June 24, 1896 – Booker T. Washington became the first African American to receive an honorary MA degree from Howard University.
Harvard Staff Photographer
For example, on June 24, 1896, educator Booker T. Washington became the first African American to receive an honorary degree from Harvard University.
That evening, during an alumni dinner, Washington said: “In working out our destiny, while the main burden and center of activity must be with us, we shall need, in a large measure in the years that are to come, as we have in the past, the help, the encouragement, the guidance that the strong can give the weak. Thus helped, we of both races in the South soon shall throw off the shackles of racial and sectional prejudice and rise, as Harvard University has risen and as we all should rise, above the clouds of ignorance, narrowness and selfishness, into that atmosphere, that pure sunshine, where it will be our highest ambition to serve MAN, our brother, regardless of race or previous condition.”
Speech cited from Booker T. Washington’s Address at the Alumni Dinner of Harvard University.
As you may be aware, the history of Freemasons includes elements that are actual, and others that are “traditional.” The actual history is mainly found after the emergence of Freemasons’ lodges from secrecy on 24 June 1717 in London.
Before that time little was known for certain but many colorful stories were told about how Freemasons must have included most of the important men in history — even Adam in the Garden of Eden. These are called “traditional” history to distinguish them from actual history. Yet they are still an important part of Freemasons’ heritage, and sometimes they contain stories that tell life lessons. The lessons are true, even if the stories are somewhat imagined.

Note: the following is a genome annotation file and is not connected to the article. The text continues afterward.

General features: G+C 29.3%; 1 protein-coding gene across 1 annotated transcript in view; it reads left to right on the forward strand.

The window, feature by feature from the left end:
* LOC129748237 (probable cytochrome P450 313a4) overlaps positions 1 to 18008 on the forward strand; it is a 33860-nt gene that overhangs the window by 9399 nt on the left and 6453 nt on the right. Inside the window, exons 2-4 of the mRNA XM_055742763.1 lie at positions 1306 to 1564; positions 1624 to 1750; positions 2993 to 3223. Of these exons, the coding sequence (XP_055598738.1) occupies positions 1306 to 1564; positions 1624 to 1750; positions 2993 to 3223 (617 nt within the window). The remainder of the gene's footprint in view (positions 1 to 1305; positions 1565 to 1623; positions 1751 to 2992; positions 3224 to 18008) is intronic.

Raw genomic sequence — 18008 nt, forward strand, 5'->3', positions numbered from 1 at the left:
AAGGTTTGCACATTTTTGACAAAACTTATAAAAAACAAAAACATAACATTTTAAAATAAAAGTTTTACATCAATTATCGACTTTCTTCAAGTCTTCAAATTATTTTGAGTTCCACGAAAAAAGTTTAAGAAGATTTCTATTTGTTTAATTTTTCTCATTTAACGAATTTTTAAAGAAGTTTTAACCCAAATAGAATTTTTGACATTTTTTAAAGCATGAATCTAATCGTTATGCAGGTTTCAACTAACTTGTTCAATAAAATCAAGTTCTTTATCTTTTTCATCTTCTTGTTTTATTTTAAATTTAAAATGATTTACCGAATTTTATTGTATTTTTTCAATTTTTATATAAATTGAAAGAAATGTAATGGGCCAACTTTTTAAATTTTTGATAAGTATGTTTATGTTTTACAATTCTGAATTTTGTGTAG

Our goal here is to bring together more of the actual history of Freemasonry — even reaching back before 1717 — so that the practices, rituals, symbols and principles of Freemasonry can be better known and used today.
The same rules of critical analysis which are pursued in the separation of what is true from what is false in the history of a nation should be applied to the determination of the character of all statements in Masonic history. This course, however, has, unhappily, not been generally pursued. Many of its legends are unquestionably founded, as I shall endeavor hereafter to show, on a historical basis; but quite as many, if not more, are made up out of a mixture of truth and fiction, the distinctive boundaries of which it is difficult to define; while a still greater number are altogether mythical, with no appreciable element of truth in their composition. And yet, for nearly two centuries, all of these three classes of Masonic legendary lore have been accepted by the great body of the Fraternity, without any discrimination, as faithful narratives of undoubted truthfulness.
–Albert Gallatin Mackey
The History of Freemasonry